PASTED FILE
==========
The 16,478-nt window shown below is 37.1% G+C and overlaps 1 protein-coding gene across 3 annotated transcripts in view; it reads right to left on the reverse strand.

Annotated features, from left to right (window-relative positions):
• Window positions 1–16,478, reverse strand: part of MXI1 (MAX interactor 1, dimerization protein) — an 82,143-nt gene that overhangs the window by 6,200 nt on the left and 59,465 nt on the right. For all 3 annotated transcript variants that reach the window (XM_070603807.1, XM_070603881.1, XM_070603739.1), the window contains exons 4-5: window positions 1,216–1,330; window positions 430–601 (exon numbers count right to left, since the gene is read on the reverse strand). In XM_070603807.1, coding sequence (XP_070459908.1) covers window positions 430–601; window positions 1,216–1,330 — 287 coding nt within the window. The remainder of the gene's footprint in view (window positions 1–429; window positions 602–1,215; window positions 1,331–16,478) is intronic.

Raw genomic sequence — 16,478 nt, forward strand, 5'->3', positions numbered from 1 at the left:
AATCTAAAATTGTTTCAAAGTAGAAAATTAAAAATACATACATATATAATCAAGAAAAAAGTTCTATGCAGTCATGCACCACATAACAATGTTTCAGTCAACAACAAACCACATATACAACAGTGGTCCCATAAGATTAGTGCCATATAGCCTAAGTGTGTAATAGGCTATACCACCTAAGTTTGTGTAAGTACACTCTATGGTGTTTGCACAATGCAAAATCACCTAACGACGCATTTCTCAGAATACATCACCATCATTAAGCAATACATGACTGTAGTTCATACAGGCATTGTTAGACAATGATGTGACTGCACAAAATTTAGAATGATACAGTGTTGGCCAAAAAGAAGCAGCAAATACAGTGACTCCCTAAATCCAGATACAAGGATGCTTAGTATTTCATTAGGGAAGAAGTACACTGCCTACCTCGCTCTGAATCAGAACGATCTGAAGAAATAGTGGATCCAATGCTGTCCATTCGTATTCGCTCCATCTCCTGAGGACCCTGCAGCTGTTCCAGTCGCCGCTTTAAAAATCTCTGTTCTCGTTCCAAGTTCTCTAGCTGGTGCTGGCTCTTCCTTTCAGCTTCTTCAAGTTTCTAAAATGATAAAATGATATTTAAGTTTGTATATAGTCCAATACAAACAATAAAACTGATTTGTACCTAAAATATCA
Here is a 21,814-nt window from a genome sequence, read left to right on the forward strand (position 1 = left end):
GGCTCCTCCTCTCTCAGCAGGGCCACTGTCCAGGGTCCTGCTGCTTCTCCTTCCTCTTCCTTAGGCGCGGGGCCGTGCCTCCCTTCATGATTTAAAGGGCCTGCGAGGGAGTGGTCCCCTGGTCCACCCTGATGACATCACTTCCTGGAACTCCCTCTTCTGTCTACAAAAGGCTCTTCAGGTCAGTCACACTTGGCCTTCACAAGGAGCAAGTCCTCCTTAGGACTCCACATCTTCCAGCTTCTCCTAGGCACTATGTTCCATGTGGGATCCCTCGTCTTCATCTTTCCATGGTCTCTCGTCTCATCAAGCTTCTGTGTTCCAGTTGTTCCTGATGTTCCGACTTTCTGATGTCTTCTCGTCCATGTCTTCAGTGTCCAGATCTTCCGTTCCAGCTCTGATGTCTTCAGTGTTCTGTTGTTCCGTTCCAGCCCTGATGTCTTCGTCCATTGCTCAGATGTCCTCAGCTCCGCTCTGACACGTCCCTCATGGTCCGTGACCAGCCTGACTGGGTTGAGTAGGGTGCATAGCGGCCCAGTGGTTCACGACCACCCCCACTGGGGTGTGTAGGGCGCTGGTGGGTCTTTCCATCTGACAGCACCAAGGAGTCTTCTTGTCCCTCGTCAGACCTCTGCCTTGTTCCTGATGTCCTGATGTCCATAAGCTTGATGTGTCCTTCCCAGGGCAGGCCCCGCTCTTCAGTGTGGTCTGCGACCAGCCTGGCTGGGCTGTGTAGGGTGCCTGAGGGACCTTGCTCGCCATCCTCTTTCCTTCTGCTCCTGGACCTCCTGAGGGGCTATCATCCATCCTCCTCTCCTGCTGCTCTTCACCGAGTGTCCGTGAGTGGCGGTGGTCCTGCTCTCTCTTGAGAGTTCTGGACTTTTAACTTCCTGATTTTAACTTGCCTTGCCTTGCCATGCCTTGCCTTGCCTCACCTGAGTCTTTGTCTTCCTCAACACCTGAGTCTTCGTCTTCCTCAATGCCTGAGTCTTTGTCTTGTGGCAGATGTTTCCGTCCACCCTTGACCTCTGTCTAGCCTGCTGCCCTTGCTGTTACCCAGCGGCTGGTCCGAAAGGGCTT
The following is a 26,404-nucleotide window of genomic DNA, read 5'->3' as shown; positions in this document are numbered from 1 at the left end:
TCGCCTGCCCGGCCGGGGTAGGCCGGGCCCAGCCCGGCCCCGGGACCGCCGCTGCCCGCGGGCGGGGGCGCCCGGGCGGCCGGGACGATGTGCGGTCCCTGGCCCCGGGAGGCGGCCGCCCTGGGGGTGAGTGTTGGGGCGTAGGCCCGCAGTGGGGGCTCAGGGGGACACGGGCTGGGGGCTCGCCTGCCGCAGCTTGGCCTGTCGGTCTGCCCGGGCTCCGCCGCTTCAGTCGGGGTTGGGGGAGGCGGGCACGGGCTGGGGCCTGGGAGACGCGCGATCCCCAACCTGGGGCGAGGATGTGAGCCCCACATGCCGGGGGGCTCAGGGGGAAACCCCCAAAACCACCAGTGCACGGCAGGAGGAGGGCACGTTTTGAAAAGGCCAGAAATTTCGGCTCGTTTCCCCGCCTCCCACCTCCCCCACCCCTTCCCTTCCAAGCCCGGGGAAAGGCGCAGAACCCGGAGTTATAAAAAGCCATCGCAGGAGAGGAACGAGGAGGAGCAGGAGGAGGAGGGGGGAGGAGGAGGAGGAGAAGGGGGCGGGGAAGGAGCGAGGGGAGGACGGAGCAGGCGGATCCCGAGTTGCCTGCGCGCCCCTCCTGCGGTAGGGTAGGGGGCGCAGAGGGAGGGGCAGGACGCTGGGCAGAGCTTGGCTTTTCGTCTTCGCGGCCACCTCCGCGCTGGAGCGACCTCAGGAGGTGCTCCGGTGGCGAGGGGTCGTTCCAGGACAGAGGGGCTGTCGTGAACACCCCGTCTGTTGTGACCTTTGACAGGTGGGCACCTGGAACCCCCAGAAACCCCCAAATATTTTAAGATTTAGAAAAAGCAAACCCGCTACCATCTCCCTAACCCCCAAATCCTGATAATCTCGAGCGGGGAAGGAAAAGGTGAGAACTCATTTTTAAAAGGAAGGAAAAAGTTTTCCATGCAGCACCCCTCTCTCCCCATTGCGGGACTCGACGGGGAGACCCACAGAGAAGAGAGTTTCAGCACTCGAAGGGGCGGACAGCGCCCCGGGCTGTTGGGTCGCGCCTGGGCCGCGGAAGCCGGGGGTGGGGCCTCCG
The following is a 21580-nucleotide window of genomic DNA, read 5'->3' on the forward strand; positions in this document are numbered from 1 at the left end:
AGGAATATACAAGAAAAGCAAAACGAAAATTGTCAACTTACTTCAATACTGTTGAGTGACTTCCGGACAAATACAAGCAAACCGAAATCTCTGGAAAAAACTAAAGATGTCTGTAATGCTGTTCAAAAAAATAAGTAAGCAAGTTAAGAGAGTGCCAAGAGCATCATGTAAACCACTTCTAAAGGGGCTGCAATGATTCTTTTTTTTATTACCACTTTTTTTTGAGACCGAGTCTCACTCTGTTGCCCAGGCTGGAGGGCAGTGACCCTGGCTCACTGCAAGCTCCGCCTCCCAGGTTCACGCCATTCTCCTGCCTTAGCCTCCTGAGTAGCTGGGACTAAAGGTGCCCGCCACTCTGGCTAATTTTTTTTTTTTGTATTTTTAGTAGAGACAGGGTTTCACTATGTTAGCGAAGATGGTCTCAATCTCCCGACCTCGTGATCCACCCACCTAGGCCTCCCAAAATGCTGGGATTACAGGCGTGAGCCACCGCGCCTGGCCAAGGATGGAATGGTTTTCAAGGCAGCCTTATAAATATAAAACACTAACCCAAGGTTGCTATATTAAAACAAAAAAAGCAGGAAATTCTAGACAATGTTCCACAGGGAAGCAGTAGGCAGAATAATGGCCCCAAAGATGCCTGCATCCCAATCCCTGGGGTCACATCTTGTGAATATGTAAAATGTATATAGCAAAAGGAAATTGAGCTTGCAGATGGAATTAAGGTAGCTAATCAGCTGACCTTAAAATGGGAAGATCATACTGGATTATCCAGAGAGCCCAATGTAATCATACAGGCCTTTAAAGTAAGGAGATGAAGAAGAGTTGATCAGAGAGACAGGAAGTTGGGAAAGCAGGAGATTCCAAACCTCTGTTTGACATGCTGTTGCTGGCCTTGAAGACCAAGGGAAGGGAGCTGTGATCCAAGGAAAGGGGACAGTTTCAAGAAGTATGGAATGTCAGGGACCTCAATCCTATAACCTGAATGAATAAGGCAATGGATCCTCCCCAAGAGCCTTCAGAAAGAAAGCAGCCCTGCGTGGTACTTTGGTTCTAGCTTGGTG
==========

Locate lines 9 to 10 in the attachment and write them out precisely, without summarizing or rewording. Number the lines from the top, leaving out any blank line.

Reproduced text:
TCGCCTGCCCGGCCGGGGTAGGCCGGGCCCAGCCCGGCCCCGGGACCGCCGCTGCCCGCGGGCGGGGGCGCCCGGGCGGCCGGGACGATGTGCGGTCCCTGGCCCCGGGAGGCGGCCGCCCTGGGGGTGAGTGTTGGGGCGTAGGCCCGCAGTGGGGGCTCAGGGGGACACGGGCTGGGGGCTCGCCTGCCGCAGCTTGGCCTGTCGGTCTGCCCGGGCTCCGCCGCTTCAGTCGGGGTTGGGGGAGGCGGGCACGGGCTGGGGCCTGGGAGACGCGCGATCCCCAACCTGGGGCGAGGATGTGAGCCCCACATGCCGGGGGGCTCAGGGGGAAACCCCCAAAACCACCAGTGCACGGCAGGAGGAGGGCACGTTTTGAAAAGGCCAGAAATTTCGGCTCGTTTCCCCGCCTCCCACCTCCCCCACCCCTTCCCTTCCAAGCCCGGGGAAAGGCGCAGAACCCGGAGTTATAAAAAGCCATCGCAGGAGAGGAACGAGGAGGAGCAGGAGGAGGAGGGGGGAGGAGGAGGAGGAGAAGGGGGCGGGGAAGGAGCGAGGGGAGGACGGAGCAGGCGGATCCCGAGTTGCCTGCGCGCCCCTCCTGCGGTAGGGTAGGGGGCGCAGAGGGAGGGGCAGGACGCTGGGCAGAGCTTGGCTTTTCGTCTTCGCGGCCACCTCCGCGCTGGAGCGACCTCAGGAGGTGCTCCGGTGGCGAGGGGTCGTTCCAGGACAGAGGGGCTGTCGTGAACACCCCGTCTGTTGTGACCTTTGACAGGTGGGCACCTGGAACCCCCAGAAACCCCCAAATATTTTAAGATTTAGAAAAAGCAAACCCGCTACCATCTCCCTAACCCCCAAATCCTGATAATCTCGAGCGGGGAAGGAAAAGGTGAGAACTCATTTTTAAAAGGAAGGAAAAAGTTTTCCATGCAGCACCCCTCTCTCCCCATTGCGGGACTCGACGGGGAGACCCACAGAGAAGAGAGTTTCAGCACTCGAAGGGGCGGACAGCGCCCCGGGCTGTTGGGTCGCGCCTGGGCCGCGGAAGCCGGGGGTGGGGCCTCCG
The following is a 21580-nucleotide window of genomic DNA, read 5'->3' on the forward strand; positions in this document are numbered from 1 at the left end: